How long?

I am greeted by my driver just before 8am in the morning for our four hour drive to Halong Bay.  The guide explains that Halong is 188km away.  Hang on?  Margaret River (in Western Australia) is 272km from Perth and it takes around three hours to drive to.  Why is it going to take us so long to get there?

Well, let me tell you why.

Apart from the fact that the roads are not in the best shape and roadworks are under way in several spots, I doubt we got about 60km/hr for the whole drive.  Like a class of pre-schoolers let loose with a box of crayons, Vietnamese drivers don’t really worry about staying in the lines.  Which is fine, because in most cases, there aren’t any anyway.  But there are the scooters and driving in this traffic is a constant exercise in weaving in front of or to the side of or in behind other road users, some who seem not overly worried by the size of the vehicle next to them or the consequences if they pull out in front of them.  So it’s a good thing the driving is slow.

It’s also good because you get to observe local life as you drive along and gives you the chance to get a good snap or two.


Deciding on which Halong Bay cruise to do is a real task.  There are lots of companies and lots on offer, which makes it difficult to separate one from the other.

I stuck to my usual theory of booking a company that was a little off the beaten track and I came across the Dragon Legend Cruise.  Highly rated in their reviews, they were also an environmentally responsible company and their cruise route meant I wouldn’t be sailing with hundreds of other people.  Then once I saw the room on board, I was hooked.  Of course, I did splurge a little on this cruise, but given that everything else in Vietnam was so inexpensive compared to back home, I felt I could afford to and the environmentally responsible thing was really important to me too.  The cruise sails to the quieter part of Halong Bay, Bai Tu Long Bay, far away from the crowds.

After our long drive, we arrive at the jetty where similar groups of travellers are getting ready to join their cruises.  We are finally greeted by Kenny (not his real name, only one that is easier to pronounce!) and he cheerily leeds us to our tender, which is the small boat that will lead us to our ship, docked about five minutes away.


Our tender motors closer to our ship, which is floating not far in the distance.  It looks incredible.  The name Dragon Legend came about from the creation of Halong Bay where it was said that Mother Dragon and her children descended to help the Vietnamese people fight against invaders.  The ship’s staff are standing on the stern of the boat waving at us, welcoming us aboard from the first moment.

First stop as we arrive on board, after being handed a refreshing glass of lemongrass and ginger tea, is our safety briefing and introduction.  After that, we get the keys to our rooms.  I can barely contain my excitement when I open the door to mine…

It’s just glorious and a shame I won’t be staying more than one night.  I flop down on the bed quickly in the shape of a starfish, enjoying the soft, plush comfort.  But only for a minute because there’s lunch to be had.  All eleven courses of it!  The food was incredible and it just kept coming.  Beautiful small plates of fresh flavours, nothing too heavy, nothing overbearing.  All washed down with a couple of glasses of wine and the best view in town.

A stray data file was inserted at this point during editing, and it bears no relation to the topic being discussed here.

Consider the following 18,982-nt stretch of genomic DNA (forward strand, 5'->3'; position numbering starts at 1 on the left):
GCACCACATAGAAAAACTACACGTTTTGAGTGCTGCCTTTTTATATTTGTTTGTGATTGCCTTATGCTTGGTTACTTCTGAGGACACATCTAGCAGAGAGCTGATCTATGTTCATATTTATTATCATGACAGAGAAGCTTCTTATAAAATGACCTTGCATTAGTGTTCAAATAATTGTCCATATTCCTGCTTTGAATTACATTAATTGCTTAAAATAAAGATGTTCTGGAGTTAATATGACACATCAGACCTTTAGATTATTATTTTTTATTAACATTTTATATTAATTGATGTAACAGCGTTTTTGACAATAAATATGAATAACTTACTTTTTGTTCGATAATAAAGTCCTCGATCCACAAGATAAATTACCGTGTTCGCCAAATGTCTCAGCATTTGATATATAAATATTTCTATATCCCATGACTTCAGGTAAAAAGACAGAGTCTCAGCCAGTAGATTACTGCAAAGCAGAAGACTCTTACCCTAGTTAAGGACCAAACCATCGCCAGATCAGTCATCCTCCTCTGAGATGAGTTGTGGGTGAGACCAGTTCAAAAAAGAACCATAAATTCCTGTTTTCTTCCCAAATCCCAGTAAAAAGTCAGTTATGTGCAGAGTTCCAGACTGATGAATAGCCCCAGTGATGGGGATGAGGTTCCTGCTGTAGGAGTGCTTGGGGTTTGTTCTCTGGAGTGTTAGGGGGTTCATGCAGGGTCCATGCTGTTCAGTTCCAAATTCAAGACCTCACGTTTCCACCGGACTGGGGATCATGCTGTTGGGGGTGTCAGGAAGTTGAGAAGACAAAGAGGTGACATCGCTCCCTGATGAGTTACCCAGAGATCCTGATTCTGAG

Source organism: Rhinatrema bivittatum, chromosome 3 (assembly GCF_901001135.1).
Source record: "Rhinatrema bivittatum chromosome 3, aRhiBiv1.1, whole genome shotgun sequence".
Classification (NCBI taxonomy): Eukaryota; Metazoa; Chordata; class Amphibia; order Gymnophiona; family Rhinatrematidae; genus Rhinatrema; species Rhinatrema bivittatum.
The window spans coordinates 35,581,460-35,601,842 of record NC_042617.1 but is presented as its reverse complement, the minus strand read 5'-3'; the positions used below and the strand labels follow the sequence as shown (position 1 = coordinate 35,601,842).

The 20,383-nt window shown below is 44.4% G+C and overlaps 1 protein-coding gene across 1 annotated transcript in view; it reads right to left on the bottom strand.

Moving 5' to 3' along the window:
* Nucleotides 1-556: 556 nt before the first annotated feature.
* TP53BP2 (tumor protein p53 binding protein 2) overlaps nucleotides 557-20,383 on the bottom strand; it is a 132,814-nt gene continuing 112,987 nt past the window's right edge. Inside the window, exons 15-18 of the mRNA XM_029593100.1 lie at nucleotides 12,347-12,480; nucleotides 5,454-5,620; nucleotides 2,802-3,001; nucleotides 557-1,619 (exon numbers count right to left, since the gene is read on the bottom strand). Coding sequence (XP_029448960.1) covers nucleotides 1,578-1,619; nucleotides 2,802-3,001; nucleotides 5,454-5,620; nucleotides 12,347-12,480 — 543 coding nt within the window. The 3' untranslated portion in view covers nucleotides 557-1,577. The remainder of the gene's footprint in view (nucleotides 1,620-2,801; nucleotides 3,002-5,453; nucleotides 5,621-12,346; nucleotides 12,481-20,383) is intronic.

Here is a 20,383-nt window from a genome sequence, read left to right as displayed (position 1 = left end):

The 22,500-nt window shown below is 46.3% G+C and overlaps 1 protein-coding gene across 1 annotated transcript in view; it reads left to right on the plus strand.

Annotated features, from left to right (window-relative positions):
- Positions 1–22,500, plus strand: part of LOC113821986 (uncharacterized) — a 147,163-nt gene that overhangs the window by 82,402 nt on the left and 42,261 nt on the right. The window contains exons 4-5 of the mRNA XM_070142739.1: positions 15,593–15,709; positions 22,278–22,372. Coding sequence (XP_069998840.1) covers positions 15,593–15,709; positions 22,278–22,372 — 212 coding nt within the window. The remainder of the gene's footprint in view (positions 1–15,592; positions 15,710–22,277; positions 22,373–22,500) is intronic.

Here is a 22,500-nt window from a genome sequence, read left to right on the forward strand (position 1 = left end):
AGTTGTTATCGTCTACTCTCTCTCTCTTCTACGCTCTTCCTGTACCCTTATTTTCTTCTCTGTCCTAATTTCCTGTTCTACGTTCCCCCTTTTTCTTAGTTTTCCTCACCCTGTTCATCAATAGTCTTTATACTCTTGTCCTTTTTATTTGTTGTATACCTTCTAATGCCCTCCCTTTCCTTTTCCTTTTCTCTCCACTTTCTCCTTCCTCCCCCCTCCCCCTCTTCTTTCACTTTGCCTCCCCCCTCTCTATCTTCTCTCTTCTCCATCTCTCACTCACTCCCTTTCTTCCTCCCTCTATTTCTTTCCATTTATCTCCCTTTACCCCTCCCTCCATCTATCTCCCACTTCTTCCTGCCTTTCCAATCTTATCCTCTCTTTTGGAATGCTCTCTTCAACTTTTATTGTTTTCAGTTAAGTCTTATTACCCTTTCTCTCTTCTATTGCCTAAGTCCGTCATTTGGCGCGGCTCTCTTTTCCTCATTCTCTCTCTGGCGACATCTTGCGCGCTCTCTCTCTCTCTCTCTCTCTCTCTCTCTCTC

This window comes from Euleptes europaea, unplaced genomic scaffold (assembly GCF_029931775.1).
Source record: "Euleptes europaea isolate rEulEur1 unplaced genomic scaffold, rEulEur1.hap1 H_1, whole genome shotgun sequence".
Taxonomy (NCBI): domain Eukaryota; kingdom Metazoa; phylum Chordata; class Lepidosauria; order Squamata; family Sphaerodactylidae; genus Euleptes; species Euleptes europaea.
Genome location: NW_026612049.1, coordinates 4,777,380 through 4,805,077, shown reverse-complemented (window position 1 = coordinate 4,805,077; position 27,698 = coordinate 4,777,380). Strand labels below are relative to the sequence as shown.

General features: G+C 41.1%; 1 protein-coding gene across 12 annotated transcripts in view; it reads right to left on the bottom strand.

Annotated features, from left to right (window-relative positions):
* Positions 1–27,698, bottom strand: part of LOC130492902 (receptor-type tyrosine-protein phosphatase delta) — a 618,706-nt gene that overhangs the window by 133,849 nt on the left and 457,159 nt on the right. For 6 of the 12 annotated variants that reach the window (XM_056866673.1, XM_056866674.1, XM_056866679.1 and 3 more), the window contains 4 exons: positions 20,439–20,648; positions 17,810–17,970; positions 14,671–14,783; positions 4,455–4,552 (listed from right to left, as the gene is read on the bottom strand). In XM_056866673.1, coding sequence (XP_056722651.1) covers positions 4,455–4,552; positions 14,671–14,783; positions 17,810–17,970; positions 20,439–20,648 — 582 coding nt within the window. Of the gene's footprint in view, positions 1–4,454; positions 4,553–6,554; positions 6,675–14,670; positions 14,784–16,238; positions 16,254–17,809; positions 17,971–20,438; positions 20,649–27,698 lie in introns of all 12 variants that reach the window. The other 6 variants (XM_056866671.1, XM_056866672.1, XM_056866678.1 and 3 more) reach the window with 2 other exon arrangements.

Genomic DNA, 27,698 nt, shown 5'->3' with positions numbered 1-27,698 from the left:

Up next was a spot of kayaking in the Vung Dang – Cong Dam area.  After a short ride in the tender to the kayak shed, we are soon gliding our way through the limestone casts, watching the afternoon give way to early evening.

Kenny calls ‘quick, quick’ and we all paddle double-time.  Nearing the corner of a karst, we can see why.  The sun is just finishing its descent from the sky, its blood red tail leaking across the water.  It’s just beautiful.

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It’s also the first of many incredible views we capture over the duration of the cruise.

Our cruise also gives us an insight into life on the water, as we watch the locals go about fishing.  One clever chap rows his boat with his feet.

After kayaking, it’s time for dinner.  More incredible food.  The food on board all comes as a set menu, which little tastes of each dish.  It’s a nice way to make sure you try the local cuisine and though there is a lot of it, it really isn’t over filling.  In fact, it’s some of the best food I’ve eaten in Vietnam yet.  Here’s some shots of some of the food we ate over the course of the two day / one night cruise…






Over night we have docked in the Tra San area, but when the sun rises and after the early morning tai chi class, we are on the move again, heading to the Cong Do area to explore the well hidden Thien Canh Son Cave.  After breakfast, our tender takes us to the island which resembles a small beach.  There are several steps from the beach up the cliff to the cave entrance.  Inside, the caves are magnificently eerie, stalactites hanging from the ceiling.  Outside the view of the surrounding waters and karsts is incredible.  There is plenty of time to swim in the waters or kayak around the island before we head back to our boat.

Here’s me enjoying it all.


Returning to the boat, it was time for our lunch, the only buffet style meal on board, and then off we went to pack before checking out and boarding the tender to the jetty.

Once the cruise is over and we have returned to the jetty, we board our luxury vans again head to the village of Yen Duc in the Dong Trieu province of Vietnam.  It’s a traditional agricultural village, but we are here to watch a Vietnamese water puppet show performed by local artists.  It was very bright and colourful and you could understand the stories even if you couldn’t understand the language.

Then, slowly back to Hanoi’s old quarter, just in time for dinner.


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